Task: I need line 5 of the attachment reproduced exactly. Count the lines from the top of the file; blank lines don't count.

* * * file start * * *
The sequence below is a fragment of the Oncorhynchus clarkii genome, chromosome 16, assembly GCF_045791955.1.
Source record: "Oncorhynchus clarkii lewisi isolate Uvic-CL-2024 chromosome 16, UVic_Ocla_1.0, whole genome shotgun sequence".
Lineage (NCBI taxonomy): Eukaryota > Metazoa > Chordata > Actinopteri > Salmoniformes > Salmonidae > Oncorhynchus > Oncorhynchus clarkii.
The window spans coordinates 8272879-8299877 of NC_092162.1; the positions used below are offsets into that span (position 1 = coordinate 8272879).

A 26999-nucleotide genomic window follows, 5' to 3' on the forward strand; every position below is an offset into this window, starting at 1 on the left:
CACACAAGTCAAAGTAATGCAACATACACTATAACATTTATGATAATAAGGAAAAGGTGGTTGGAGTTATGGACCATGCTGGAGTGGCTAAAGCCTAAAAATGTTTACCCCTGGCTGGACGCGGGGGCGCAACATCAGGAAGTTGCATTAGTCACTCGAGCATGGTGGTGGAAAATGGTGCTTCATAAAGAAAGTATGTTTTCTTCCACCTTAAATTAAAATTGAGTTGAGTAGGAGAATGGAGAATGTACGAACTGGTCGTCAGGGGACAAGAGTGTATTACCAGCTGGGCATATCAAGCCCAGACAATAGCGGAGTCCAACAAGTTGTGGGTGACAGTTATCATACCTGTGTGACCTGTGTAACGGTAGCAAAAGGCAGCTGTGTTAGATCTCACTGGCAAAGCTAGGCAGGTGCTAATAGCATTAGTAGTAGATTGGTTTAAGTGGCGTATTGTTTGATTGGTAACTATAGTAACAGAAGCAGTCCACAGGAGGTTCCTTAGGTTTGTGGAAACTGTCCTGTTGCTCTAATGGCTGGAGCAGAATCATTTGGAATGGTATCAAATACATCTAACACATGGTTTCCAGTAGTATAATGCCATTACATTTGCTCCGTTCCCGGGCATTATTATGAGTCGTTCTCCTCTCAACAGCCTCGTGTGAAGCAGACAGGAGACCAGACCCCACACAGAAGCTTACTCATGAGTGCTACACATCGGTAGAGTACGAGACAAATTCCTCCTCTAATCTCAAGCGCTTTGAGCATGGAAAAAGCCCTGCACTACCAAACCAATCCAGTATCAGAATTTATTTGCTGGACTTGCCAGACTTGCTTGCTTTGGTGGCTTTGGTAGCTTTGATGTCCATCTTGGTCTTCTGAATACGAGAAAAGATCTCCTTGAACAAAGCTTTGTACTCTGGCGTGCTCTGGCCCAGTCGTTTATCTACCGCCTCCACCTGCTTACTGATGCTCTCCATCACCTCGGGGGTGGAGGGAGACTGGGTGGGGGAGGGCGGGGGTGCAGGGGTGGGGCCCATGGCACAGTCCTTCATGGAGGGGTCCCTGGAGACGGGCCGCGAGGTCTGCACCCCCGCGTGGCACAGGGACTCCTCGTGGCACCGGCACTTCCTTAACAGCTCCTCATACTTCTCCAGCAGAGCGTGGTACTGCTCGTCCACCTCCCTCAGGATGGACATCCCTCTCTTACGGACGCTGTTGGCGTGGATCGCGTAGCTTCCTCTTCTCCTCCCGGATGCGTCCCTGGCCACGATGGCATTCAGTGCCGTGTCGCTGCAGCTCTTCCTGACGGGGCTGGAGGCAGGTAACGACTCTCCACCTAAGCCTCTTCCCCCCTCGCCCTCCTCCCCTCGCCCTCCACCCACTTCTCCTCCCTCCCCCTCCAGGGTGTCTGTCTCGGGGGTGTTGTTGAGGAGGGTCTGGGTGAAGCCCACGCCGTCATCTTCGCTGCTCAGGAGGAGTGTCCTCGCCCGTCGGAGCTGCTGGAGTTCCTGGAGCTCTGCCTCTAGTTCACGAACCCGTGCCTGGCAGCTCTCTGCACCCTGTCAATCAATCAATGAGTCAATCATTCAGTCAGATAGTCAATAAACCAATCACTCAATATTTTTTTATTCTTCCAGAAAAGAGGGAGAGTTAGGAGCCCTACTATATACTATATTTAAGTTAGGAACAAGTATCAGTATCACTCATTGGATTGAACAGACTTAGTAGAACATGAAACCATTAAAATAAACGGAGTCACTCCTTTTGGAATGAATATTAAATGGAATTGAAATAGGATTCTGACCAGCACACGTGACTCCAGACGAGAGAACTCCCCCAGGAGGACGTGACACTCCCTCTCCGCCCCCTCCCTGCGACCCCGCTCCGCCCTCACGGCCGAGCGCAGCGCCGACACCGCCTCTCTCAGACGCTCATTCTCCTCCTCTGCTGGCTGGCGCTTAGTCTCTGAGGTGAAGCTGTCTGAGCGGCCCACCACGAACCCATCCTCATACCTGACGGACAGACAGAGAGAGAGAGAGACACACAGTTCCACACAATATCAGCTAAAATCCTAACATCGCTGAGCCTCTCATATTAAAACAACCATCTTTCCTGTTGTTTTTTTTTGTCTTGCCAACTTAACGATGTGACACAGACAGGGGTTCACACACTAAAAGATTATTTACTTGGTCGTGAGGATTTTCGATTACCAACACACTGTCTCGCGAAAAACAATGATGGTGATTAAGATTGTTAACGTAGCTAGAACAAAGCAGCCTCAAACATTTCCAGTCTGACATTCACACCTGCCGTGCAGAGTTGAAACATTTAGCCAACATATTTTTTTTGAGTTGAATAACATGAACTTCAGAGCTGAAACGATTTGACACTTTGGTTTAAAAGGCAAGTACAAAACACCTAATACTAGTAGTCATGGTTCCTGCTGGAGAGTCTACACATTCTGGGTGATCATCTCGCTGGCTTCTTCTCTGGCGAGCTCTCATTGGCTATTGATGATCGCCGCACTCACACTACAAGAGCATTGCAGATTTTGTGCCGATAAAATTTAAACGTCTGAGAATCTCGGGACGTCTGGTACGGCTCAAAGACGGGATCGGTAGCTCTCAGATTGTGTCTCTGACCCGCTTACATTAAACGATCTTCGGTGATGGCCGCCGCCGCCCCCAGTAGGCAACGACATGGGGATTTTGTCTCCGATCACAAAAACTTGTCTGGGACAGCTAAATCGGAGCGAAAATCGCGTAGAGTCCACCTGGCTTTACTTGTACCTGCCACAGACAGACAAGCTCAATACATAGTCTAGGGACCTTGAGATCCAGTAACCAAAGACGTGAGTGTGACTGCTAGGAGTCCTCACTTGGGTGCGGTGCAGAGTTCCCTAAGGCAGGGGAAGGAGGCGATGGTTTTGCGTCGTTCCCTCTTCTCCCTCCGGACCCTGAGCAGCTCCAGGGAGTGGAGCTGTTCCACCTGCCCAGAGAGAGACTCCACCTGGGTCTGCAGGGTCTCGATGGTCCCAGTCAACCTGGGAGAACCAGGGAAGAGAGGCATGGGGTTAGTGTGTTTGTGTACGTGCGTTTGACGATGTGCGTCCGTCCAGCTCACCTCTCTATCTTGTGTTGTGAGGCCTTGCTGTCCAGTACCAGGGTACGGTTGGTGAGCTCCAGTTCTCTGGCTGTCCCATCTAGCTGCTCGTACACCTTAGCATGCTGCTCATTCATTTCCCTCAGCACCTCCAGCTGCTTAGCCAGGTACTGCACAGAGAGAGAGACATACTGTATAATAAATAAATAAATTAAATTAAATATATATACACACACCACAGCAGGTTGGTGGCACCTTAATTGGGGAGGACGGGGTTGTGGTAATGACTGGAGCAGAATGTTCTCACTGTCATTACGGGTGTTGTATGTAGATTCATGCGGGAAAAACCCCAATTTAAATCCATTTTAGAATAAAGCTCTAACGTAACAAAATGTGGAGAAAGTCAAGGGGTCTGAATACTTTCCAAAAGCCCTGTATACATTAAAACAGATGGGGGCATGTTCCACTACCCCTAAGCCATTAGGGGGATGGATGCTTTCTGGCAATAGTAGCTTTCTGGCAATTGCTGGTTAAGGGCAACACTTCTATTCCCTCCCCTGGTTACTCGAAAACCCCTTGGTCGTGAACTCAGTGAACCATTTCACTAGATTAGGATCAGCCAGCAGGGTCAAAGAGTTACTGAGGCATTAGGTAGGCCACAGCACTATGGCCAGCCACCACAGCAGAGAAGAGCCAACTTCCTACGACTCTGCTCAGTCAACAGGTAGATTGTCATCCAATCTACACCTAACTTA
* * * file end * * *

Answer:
A 26999-nucleotide genomic window follows, 5' to 3' on the forward strand; every position below is an offset into this window, starting at 1 on the left: